Plans considered again for Edinburgh Trams extension

A report into extending Edinburgh Trams from the current city centre terminus at York Place to Newhaven is set to be considered by councillors to look into the feasibility of completing line 1A of the system. The report will be considered in September before a final decision is made in autumn 2018.

The report will set out the case for completing the line from York Place to Newhaven and will seek approval in principal for the Outline Business Case and the authority to enter into a procurement exercise to identify a potential contractor for the project. The Transport and Environment Committee will consider the report on 4th September before it is passed on to the full council on 21st September. A final decision would then be made in autumn 2018 whether to proceed and which contractor would be appointed to construct the line.

The project is estimated to cost £165.2 million – including construction costs, risks and inflation (project costs are helped by the fact no new trams will need to be ordered). If the go-ahead is given to the extension it should take approximately three years to construct with passenger services starting in first half of 2022.

The business case forecasts patronage on the tram would double in the first year to almost 14 million and that Lothian Buses would continue to perform strongly despite the obvious move of passengers moving from the bus to the tram.

Cllr Adam McVey, Council leader said: “As the fastest growing city in Scotland, and with our existing system nearing capacity, we have to look at ways of enhancing our public transport system. The planned tram extension route takes in Scotland’s most densely populated area and, taken with low car ownership, developing high capacity transport to Newhaven would bring a range of local benefits in terms of boosting economic growth, creating jobs, enhancing accessibility, reducing congestion and improving air quality. We’re now working to make sure that the business case is as robust as possible to ensure we have confidence that the project can be delivered on time and on budget.”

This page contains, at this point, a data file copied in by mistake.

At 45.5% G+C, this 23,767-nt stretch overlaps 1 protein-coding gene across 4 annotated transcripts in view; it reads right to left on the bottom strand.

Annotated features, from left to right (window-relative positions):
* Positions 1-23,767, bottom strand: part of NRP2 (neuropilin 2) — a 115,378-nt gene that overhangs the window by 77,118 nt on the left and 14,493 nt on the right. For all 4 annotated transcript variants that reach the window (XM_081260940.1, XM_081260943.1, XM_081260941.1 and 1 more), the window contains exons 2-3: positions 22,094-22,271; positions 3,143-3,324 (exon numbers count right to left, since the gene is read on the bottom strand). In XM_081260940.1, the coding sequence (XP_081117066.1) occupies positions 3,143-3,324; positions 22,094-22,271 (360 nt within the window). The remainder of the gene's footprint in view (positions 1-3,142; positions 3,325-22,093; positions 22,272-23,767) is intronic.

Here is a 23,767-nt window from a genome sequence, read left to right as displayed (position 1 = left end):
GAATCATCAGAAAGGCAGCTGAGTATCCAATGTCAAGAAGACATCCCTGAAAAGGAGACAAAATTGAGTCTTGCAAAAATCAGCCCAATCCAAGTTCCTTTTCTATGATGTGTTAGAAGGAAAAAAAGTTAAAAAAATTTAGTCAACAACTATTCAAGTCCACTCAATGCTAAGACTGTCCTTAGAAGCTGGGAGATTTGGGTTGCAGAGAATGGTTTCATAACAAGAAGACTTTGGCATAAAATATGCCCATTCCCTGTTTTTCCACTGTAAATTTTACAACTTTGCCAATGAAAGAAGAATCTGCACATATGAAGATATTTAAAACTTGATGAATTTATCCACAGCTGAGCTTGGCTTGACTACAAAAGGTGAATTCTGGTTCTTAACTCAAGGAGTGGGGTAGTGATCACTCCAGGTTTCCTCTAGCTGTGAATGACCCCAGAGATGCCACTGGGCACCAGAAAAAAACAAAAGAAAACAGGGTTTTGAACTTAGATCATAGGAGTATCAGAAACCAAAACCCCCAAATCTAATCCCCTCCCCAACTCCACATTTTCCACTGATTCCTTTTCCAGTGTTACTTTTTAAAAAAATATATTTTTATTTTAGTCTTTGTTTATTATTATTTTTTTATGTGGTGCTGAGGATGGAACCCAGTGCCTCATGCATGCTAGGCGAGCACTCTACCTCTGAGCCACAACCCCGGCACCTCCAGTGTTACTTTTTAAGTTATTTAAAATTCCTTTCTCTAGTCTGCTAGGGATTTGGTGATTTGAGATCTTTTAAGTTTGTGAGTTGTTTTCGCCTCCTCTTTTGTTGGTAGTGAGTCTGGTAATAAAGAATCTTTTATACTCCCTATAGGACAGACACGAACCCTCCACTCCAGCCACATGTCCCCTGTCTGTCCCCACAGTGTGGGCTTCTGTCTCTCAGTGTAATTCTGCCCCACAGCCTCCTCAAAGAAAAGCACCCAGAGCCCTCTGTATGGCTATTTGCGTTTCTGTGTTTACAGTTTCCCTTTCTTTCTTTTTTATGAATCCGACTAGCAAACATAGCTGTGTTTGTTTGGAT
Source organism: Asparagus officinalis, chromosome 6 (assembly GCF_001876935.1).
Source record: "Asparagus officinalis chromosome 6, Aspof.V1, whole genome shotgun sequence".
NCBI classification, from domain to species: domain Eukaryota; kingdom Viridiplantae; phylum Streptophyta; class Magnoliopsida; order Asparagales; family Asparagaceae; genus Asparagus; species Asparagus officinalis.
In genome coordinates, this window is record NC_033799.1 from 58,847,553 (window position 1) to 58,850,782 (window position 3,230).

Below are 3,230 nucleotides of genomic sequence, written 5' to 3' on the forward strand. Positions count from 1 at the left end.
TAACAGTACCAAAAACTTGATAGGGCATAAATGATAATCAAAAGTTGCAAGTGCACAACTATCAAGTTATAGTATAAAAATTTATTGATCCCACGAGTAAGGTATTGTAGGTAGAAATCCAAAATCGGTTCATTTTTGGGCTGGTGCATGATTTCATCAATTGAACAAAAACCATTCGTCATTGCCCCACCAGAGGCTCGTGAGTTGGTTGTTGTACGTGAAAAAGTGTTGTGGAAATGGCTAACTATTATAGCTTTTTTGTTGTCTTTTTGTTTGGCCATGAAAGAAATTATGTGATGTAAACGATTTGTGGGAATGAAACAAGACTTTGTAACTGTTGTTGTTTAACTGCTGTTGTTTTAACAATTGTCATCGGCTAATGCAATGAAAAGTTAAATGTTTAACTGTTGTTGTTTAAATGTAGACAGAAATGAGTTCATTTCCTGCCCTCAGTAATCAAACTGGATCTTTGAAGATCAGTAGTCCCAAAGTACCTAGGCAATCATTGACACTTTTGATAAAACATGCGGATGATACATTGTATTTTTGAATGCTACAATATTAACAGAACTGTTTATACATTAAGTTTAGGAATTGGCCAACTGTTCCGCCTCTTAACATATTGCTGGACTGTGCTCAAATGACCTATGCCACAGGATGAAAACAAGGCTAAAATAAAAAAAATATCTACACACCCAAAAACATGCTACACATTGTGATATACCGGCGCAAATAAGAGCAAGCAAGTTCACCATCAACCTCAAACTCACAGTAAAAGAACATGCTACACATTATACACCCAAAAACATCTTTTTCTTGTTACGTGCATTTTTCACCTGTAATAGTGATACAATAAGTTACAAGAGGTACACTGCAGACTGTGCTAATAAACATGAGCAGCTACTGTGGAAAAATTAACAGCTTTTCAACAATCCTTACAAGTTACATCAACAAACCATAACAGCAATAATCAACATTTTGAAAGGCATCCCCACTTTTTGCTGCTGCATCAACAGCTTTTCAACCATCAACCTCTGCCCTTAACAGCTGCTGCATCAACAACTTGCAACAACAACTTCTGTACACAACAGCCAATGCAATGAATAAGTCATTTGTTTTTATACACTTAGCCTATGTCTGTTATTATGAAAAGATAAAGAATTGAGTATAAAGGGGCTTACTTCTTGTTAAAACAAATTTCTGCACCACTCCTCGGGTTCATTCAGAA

The controversial nature of the project and the inevitable disruption it will cause along Leith Walk in particular is also mentioned in the business case and this confirms that a business compensation scheme would be introduced for local traders during the construction period.

Cllr Lesley Macinnes, Transport Convener, commented: “Only yesterday, we were named the UK’s best city for transport links, demonstrating the success of our continued work to deliver a truly integrated public transport system for the Capital. We cannot be complacent, though. We must ensure we keep investing in public transport and sustainable travel, both to cater to ever greater numbers of residents and visitors and to improve our environment. The Outline Business Case demonstrates good early performance for the tram, with patronage expected to double in the first year. Crucially, however, it also shows Lothian Buses continuing to operate at the high standard of service we’ve come to depend on. We have the opportunity now to study the numbers in more depth before deciding on whether to progress, taking into account the needs of the city’s tax payers, and ensuring we learn lessons from the past.”

One thing which the City of Edinburgh Council press release hasn’t confirmed is whether it will be the full line to Newhaven or just down to the foot of Leith Walk which is being considered. The full line would run for approximately three miles and would travel via Leith Walk, the Port of Leith and Ocean Terminal before terminating at Newhaven.

Although there are no guarantees the project will definitely go-ahead this is the most positive step to extending the line for quite some time and hopefully come September there will be more positive news coming out from Edinburgh.

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